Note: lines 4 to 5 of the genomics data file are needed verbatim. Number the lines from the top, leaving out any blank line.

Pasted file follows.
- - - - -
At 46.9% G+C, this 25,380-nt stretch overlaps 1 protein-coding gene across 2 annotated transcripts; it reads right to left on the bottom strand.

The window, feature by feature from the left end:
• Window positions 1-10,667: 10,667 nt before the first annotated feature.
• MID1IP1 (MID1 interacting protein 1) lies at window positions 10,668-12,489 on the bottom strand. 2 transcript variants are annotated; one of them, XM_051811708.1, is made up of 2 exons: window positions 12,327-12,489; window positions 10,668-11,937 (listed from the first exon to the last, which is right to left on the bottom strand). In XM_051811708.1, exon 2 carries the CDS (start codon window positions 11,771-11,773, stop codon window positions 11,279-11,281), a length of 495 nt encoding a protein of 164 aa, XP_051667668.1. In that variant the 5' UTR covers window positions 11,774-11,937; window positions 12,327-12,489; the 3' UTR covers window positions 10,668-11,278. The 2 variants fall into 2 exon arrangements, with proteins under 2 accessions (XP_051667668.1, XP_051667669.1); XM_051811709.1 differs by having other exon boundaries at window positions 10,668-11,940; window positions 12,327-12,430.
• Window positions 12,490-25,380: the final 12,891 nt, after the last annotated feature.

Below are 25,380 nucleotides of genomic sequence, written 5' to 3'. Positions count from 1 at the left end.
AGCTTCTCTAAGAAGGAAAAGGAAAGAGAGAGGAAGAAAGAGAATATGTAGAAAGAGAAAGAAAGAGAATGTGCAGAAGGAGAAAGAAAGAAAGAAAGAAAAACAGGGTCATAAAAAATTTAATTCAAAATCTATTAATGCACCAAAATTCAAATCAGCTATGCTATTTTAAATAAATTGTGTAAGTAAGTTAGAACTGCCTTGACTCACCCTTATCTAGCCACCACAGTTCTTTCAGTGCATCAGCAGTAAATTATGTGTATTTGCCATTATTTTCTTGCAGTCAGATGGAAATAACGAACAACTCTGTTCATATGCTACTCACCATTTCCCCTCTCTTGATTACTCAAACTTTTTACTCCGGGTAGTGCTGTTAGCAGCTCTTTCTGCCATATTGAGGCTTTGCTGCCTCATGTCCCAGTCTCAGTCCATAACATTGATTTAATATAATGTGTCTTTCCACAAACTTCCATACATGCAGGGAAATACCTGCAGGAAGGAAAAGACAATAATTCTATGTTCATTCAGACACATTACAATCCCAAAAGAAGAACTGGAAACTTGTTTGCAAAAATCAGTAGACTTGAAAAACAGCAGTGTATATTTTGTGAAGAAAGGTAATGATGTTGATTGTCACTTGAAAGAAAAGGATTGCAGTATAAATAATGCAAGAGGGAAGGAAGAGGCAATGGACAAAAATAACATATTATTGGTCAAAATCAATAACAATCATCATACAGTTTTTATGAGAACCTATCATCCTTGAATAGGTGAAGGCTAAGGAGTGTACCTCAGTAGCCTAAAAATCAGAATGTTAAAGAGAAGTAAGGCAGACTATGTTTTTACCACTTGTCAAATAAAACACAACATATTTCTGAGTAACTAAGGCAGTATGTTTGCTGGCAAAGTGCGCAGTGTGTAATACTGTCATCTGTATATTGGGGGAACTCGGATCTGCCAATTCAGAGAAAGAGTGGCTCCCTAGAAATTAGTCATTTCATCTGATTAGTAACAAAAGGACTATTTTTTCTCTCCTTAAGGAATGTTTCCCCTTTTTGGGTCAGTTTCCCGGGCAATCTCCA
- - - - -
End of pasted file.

• MID1IP1 (MID1 interacting protein 1) lies at window positions 10,668-12,489 on the bottom strand. 2 transcript variants are annotated; one of them, XM_051811708.1, is made up of 2 exons: window positions 12,327-12,489; window positions 10,668-11,937 (listed from the first exon to the last, which is right to left on the bottom strand). In XM_051811708.1, exon 2 carries the CDS (start codon window positions 11,771-11,773, stop codon window positions 11,279-11,281), a length of 495 nt encoding a protein of 164 aa, XP_051667668.1. In that variant the 5' UTR covers window positions 11,774-11,937; window positions 12,327-12,489; the 3' UTR covers window positions 10,668-11,278. The 2 variants fall into 2 exon arrangements, with proteins under 2 accessions (XP_051667668.1, XP_051667669.1); XM_051811709.1 differs by having other exon boundaries at window positions 10,668-11,940; window positions 12,327-12,430.
• Window positions 12,490-25,380: the final 12,891 nt, after the last annotated feature.